Ovidio Bermudez, MD, of the Eating Recovery Center in Denver and past president of the National Eating Disorders Association, says, “A good number of women who are struggling with an eating disorder and find out they’re pregnant will put the baby first. On the other hand, there are women for whom pregnancy really poses a significant hurdle. The prospect of weight gain and the distortions on their body that pregnancy presents can exacerbate the symptoms of the eating disorder … These women will suppress weight gain at the expense of the baby.”
What are the risks?
While eating disorders characteristically begin as a mental problem, the resulting behaviors—starvation, binging and purging, over-exercising—can severely affect mom and baby. When a mom-to-be fails to consume the nutrients necessary for her baby’s development, the fetus will, in effect, “steal” nutrients from the mother’s body in order to support its own growth and development. When these resources are depleted, both mom and baby are left vulnerable to malnutrition. For the mom, this can mean exhaustion, dehydration, bone loss, increased risk of miscarriage, heart problems, and difficulties with labor, nursing and postpartum depression. The underfed baby may be at risk for poor development, premature birth, low birth weight for age, respiratory distress or other perinatal complications, as well as feeding troubles after birth.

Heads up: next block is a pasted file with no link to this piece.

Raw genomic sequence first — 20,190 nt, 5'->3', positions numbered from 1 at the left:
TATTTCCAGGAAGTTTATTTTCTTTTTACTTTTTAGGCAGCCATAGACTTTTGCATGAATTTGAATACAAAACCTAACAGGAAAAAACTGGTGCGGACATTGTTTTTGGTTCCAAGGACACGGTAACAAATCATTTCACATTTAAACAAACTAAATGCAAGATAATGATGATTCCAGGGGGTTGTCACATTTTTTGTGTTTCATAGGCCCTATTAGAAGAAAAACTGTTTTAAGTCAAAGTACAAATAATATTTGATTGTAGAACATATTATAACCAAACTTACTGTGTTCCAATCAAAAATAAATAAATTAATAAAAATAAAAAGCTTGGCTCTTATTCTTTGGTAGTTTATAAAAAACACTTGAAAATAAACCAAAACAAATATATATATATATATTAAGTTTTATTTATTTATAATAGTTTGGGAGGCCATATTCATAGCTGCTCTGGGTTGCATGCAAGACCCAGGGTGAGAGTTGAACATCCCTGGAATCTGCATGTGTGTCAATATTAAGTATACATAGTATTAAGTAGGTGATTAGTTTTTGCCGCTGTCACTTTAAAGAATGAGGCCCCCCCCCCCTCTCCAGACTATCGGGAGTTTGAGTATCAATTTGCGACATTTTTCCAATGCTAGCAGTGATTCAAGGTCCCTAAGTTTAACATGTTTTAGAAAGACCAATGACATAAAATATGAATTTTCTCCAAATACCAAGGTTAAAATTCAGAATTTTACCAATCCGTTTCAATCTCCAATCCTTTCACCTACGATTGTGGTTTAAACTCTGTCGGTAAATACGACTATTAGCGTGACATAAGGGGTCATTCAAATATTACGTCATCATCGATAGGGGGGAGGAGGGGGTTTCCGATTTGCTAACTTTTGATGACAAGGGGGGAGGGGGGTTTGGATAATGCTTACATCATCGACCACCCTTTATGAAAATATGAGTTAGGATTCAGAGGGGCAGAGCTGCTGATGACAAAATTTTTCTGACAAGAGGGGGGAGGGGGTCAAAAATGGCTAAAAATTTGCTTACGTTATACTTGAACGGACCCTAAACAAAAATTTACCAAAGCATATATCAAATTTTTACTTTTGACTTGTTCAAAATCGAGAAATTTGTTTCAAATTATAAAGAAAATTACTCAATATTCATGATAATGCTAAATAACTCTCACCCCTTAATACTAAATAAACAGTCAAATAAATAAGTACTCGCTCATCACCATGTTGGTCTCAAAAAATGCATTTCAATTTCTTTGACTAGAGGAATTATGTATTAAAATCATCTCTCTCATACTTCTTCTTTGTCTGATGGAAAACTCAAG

How to get help
If you are pregnant and struggling with an eating disorder, or have a history of disordered eating, the very best thing you can do to help yourself and your baby is to be honest with your healthcare provider. Together you can decide what actions or treatment may benefit you most. If you have an active eating disorder, building a professional support team—medical, psychological and nutritional staff with expertise in eating disorders—will help your baby’s chances. Focus on becoming a whole, healthy mother for your baby; don’t get caught up with the number on the scale. (In fact, you can ask your doctor not to share your weight with you if watching the number climb makes you feel anxious or fearful.) Rely on your support team for help through pregnancy and during the postpartum period (or longer if needed) so you can get well and stay well, and confidently provide a stable environment for your little one.
If you believe someone you know may be suffering from an eating disorder while pregnant, approach her with care. Bermudez warns, “Don’t be judgmental or pushy or imposing with your views. Do show your concern and be open to dialogue.” If your friend seems to have lost perspective and her health or pregnancy is suffering, encourage her to seek professional help as soon as possible.
Maggie Baumann went on to raise two healthy, beautiful daughters and now works as a therapist in Newport Beach, California, where she has drawn from her own experiences to help other pregnant women struggling with eating disorders.